SHINODA: We won a Grammy for “Crawling,” for best hard rock performance, and at the time I didn’t know the difference between “hard rock song” and “hard rock performance,” since they had Grammys for both. And eventually I was like, “Oh, this is a Grammy for Chester’s vocal.” Like, it was a great recording, but if we really want to be super honest, the reason we got that Grammy was because of Chester’s performance on that song was bananas. It was so insane! I don’t think I’ve ever heard him sing like that. And it’s just that extra fierceness in his vocal that we captured that day. Just once in a while, he would walk in with that going on in his voice, and we knew we had to record as many things as possible whenever that happened. [laughs] It was like, can we please do five songs that day?
SHINODA: “Runaway” was originally a song called “Stick and Move,” and the lyrics were really trite, but it was super bouncy and fun to play. At all of our early shows, that was basically our big song — people who would come to our shows for the first time, we would talk to them afterwards and mention that song. So we always thought, this is an important song to get right in the studio. And once we had some of the other songs starting to take shape, we were like, “Oh no, one of our best songs is now one of our worst songs.” We thought we had this gem, and now it’s turning to be kind of a mess.
We completely disassembled the song and re-wrote it. We kept the chords and some of the drum grooves, but added a bunch of new stuff to it, and rewrote all the lyrics, and it became “Runaway.”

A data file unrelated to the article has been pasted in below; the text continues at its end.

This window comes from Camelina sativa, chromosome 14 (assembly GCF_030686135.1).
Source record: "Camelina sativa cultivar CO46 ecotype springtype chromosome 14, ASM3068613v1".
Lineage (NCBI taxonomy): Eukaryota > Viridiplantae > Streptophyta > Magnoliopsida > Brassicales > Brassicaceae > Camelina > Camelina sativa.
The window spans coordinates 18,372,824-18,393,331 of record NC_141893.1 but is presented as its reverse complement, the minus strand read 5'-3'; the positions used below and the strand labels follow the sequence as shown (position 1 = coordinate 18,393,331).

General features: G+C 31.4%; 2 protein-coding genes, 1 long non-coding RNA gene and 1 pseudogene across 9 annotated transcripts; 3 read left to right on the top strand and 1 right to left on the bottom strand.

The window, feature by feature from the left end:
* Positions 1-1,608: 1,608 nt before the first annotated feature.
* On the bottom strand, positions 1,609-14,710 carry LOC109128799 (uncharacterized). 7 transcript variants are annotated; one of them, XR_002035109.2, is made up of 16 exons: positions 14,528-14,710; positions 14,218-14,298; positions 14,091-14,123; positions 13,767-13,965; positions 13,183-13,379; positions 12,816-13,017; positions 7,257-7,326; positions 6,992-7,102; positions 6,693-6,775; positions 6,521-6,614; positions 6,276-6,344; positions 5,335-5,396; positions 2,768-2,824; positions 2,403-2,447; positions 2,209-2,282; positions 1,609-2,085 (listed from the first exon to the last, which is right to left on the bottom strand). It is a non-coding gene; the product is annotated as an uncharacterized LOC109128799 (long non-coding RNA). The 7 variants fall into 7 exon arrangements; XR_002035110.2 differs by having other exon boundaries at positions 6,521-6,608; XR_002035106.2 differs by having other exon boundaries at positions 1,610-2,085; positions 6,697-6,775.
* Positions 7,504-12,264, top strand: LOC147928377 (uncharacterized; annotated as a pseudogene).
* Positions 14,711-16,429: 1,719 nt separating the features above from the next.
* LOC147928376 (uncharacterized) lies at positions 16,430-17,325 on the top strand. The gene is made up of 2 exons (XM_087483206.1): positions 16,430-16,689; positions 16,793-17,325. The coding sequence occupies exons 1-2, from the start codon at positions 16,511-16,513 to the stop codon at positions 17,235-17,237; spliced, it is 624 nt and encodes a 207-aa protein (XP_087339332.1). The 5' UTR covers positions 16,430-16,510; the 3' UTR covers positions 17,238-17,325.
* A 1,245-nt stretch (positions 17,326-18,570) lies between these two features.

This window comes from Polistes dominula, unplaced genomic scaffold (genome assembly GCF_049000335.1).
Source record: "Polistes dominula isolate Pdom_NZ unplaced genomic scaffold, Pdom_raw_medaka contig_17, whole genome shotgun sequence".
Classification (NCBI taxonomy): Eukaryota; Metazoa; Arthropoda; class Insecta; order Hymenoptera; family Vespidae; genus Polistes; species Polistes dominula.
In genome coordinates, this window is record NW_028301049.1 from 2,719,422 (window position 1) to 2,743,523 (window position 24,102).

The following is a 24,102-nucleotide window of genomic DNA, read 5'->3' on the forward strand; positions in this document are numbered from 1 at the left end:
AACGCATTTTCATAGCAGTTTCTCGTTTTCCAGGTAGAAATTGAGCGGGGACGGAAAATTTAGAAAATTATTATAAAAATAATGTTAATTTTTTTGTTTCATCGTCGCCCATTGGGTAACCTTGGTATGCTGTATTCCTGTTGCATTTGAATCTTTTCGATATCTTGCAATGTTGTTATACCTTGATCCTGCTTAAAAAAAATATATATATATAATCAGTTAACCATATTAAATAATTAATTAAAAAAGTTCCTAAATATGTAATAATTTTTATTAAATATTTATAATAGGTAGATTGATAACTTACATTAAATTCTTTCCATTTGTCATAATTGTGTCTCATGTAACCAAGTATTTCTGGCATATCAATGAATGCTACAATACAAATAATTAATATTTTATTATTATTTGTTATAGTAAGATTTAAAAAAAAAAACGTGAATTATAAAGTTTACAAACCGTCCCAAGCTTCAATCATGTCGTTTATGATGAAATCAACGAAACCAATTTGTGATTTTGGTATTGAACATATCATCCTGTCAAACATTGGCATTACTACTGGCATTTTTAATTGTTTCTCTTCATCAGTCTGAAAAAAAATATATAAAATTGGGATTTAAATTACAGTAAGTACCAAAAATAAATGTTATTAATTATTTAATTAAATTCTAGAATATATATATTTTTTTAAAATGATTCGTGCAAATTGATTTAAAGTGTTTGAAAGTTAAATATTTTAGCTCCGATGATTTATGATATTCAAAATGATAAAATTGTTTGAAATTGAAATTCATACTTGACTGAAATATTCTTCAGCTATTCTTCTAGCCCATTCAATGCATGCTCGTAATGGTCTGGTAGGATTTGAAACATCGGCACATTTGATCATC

HAHN: There was definitely this thing we were doing repeatedly, just trying to master the song structures, going from lulls to reaching climaxes back to the lull. This song represented that formula that we mastered before we started to explore different ways of writing songs. If you break it down, it’s much simpler than some of the later music.
SHINODA: “Runaway” is funny, because some people think that it was a single from the album, but that’s just because a bunch of radio stations started playing it without us even promoting it as a song or doing a video. It was just a time when everyone was so enamored with the album and the band that they would just play album cuts. It was unbelievable.
7. “By Myself”
HAHN: That was one of the songs that we carried over [from early demos], too. I remember it being like this quiet-to-loud, really cool vibe, going from almost a whisper to grabbing your shirt. I think it had a lot of conviction, and when we played it live it definitely had that vibe where people were just amped up from listening to it.
SHINODA: “By Myself” was our attempt to do the softest verses and every other parts of the song be the nastiest, loudest sounds we can. And so it was drawing more from like, Nine Inch Nails and Ministry, than some of the more nu-metal stuff.
I remember doing the demos for that song in my apartment in Glendale, in the L.A. area, and my neighbor just f–king hated me. The walls were paper-thin, Chester’s screaming the chorus, and they must have thought we were murdering somebody in the room. We were both just shouting, and I’m going, “No, LOUDER!” [laughs] And my neighbors would bang on the wall at 10 PM every night to tell us that it was time to go to bed, basically. And thus, we would record all the way up ’til 10, and then you’d hear a thumping on the wall. We’ve got our headphones on, we’re doing our thing, and they’re literally punching the wall, trying to get our attention and tell us to shut the f–k up.